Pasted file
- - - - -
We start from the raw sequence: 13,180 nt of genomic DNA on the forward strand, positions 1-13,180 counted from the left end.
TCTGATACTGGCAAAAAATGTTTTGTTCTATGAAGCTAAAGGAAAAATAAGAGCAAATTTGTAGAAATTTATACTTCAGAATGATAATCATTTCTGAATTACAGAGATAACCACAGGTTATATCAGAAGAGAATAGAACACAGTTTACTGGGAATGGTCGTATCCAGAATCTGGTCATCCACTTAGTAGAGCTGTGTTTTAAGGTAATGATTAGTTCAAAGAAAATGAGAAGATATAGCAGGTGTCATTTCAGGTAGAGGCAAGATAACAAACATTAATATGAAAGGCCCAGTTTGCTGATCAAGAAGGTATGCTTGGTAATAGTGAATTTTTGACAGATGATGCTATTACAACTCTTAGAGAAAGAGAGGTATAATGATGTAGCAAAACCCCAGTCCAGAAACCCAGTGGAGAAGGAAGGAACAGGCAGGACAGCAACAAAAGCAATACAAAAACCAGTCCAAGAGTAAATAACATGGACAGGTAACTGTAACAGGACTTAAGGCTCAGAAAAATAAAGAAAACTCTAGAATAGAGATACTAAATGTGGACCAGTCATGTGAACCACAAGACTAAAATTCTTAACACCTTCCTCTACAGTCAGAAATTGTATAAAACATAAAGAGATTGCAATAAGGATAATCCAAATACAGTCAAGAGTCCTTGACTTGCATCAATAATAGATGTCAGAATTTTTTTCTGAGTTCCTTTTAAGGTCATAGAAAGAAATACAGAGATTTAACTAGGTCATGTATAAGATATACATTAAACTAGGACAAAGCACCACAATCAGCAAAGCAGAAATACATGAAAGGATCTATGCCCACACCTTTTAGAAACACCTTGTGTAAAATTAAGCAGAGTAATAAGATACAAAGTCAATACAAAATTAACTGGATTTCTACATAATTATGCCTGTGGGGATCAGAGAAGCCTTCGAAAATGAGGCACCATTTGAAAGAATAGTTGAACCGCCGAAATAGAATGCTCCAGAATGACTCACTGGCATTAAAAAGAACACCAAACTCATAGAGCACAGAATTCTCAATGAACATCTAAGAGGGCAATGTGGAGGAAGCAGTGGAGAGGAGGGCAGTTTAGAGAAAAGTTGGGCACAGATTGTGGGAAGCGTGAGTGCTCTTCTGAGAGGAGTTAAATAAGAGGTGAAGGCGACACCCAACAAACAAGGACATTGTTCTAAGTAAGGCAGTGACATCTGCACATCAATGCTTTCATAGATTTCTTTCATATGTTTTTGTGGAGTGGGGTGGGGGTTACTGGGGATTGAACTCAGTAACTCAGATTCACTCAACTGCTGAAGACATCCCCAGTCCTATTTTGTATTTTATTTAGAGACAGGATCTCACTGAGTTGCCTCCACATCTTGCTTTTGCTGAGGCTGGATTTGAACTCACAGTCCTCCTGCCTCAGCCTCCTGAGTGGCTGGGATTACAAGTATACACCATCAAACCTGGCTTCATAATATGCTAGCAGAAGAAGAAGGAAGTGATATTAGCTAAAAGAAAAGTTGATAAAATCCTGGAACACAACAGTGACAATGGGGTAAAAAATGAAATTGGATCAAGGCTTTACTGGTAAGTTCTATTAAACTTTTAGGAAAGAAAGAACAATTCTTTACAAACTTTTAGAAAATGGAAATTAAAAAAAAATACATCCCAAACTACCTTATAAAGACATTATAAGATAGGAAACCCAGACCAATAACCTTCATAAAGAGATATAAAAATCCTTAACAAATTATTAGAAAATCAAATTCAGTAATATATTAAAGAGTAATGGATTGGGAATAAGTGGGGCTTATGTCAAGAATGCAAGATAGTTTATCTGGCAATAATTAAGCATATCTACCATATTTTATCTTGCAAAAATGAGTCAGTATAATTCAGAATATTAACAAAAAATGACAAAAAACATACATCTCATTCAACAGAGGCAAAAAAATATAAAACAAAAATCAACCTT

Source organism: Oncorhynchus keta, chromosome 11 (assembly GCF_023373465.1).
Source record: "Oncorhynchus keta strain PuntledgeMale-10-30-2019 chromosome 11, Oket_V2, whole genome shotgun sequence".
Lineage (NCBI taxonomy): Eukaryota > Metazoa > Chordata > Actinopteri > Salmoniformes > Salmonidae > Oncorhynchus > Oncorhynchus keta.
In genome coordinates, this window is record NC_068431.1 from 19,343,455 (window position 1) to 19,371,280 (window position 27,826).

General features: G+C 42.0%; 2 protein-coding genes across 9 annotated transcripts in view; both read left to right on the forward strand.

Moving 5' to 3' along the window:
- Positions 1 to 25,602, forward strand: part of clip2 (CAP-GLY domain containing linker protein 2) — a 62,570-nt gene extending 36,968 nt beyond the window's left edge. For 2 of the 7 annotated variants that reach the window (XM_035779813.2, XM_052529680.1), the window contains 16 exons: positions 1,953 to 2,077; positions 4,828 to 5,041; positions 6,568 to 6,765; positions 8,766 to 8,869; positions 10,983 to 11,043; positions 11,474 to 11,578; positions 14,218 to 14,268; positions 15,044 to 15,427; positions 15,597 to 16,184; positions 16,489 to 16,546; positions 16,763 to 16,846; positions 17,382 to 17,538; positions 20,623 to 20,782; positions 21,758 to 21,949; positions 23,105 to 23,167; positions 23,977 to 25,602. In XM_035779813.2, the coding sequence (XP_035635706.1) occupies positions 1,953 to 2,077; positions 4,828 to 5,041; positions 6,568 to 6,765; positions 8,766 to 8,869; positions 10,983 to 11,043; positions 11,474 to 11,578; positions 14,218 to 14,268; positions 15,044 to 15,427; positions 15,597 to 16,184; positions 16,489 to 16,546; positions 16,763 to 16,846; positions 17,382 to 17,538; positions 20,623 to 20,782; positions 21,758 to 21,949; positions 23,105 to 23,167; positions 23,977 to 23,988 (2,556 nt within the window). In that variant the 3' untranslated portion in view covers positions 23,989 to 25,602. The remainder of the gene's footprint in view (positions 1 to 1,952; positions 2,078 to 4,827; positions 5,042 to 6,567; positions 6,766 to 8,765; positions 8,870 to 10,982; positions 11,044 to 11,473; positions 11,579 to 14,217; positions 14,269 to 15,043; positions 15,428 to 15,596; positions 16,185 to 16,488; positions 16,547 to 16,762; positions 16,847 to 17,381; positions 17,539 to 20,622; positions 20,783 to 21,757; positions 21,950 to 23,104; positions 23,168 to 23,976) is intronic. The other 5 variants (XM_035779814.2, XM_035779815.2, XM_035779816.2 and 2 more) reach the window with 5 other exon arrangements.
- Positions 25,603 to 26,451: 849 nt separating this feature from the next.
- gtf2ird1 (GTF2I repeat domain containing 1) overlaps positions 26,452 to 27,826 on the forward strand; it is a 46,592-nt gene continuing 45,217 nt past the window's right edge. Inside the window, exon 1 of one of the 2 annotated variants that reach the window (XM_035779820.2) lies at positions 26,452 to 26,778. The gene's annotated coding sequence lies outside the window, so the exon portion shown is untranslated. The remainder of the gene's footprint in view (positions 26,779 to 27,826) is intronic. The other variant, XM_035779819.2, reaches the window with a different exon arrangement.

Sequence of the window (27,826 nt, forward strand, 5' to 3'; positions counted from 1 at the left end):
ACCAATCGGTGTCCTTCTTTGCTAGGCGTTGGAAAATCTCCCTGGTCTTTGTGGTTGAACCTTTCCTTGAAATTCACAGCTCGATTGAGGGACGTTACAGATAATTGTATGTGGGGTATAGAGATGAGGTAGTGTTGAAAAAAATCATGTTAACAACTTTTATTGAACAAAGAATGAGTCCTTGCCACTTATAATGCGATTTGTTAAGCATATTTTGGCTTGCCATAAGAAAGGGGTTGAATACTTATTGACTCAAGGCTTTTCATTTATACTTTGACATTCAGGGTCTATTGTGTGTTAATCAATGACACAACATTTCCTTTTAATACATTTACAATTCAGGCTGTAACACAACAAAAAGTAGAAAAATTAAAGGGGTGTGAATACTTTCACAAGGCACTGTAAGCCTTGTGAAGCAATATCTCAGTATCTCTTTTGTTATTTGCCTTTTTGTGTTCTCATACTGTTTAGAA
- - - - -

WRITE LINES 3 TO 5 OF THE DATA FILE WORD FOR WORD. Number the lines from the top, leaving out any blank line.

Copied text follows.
Source organism: Oncorhynchus keta, chromosome 11 (assembly GCF_023373465.1).
Source record: "Oncorhynchus keta strain PuntledgeMale-10-30-2019 chromosome 11, Oket_V2, whole genome shotgun sequence".
Lineage (NCBI taxonomy): Eukaryota > Metazoa > Chordata > Actinopteri > Salmoniformes > Salmonidae > Oncorhynchus > Oncorhynchus keta.